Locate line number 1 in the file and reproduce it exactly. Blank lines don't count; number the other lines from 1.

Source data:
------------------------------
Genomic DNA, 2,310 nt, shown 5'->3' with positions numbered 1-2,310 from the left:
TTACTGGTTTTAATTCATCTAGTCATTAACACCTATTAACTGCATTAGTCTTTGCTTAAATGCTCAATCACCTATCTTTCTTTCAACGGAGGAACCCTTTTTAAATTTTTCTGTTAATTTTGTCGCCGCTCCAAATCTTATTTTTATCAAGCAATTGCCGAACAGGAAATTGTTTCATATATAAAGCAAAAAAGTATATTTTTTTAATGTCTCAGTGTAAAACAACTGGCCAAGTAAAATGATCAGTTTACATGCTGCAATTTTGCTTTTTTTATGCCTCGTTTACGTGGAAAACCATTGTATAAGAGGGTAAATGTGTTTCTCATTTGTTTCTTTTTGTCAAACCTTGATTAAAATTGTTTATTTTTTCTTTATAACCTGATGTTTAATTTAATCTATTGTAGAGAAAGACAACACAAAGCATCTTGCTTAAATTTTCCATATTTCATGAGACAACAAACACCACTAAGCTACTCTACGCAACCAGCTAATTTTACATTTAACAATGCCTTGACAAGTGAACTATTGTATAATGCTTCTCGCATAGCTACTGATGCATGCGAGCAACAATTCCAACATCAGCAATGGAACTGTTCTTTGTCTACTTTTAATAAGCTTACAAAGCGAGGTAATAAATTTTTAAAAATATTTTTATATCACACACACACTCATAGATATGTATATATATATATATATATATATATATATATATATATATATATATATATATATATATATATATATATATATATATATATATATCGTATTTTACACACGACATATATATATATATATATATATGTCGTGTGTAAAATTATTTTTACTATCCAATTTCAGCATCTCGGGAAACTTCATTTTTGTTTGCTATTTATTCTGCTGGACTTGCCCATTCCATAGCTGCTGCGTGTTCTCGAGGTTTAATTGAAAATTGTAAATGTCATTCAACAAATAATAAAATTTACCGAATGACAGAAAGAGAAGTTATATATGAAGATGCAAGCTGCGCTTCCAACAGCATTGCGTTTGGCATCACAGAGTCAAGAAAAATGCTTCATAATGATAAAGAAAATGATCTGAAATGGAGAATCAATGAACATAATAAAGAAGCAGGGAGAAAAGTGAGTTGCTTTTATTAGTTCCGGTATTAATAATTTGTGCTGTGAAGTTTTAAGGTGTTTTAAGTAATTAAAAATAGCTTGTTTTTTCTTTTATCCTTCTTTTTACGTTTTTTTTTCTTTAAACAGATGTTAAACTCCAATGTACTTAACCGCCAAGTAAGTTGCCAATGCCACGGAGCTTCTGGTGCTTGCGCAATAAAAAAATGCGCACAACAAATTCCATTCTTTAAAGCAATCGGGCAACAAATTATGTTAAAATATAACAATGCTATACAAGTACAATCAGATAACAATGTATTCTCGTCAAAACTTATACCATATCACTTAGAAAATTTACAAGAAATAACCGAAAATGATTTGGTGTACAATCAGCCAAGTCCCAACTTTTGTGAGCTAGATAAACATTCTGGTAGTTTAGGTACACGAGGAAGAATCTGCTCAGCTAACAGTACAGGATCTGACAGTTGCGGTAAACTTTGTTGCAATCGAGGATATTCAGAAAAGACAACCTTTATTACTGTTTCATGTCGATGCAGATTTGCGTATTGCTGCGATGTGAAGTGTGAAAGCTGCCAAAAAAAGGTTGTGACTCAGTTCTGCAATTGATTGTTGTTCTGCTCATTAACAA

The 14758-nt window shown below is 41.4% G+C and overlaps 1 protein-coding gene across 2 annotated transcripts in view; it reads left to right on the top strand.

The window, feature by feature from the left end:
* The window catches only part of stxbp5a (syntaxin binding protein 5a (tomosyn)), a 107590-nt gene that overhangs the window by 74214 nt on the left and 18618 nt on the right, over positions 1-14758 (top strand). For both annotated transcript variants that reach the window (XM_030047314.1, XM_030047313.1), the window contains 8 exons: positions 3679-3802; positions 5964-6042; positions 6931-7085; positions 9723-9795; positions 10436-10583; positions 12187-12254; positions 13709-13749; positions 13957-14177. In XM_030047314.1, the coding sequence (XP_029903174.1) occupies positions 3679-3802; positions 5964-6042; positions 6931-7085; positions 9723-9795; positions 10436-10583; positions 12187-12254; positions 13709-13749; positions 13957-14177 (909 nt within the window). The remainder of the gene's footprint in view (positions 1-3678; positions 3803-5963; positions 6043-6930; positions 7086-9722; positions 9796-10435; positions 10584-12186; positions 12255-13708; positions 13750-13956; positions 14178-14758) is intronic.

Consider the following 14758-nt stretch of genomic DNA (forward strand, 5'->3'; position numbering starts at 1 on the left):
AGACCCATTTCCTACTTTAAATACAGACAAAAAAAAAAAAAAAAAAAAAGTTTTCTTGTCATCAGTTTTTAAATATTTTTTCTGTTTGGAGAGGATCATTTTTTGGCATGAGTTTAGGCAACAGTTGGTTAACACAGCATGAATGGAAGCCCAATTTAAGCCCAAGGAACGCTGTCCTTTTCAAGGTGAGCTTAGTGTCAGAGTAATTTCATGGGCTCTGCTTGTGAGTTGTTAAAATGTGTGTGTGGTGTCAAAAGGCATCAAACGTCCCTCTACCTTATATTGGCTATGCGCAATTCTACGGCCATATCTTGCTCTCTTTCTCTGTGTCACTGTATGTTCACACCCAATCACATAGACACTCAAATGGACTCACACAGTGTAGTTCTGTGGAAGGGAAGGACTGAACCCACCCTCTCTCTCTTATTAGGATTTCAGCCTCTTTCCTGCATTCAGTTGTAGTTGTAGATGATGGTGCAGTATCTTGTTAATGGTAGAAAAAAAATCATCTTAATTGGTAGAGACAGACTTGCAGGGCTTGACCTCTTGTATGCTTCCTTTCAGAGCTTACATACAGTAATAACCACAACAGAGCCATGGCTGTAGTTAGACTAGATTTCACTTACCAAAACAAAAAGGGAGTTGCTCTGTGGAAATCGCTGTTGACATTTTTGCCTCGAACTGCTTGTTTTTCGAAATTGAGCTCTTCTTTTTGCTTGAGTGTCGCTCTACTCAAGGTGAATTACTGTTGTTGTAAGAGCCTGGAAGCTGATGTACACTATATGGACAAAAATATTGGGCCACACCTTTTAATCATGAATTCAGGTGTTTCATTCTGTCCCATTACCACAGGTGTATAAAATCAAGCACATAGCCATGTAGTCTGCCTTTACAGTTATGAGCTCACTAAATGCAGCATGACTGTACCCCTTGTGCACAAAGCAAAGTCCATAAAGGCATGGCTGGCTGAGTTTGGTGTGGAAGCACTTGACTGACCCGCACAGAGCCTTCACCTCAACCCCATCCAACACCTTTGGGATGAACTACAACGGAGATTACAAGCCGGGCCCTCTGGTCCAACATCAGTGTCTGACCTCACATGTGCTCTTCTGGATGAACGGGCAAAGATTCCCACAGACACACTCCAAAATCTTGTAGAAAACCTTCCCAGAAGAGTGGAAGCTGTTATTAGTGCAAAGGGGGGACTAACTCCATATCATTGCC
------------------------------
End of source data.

Genomic DNA, 2,310 nt, shown 5'->3' with positions numbered 1-2,310 from the left: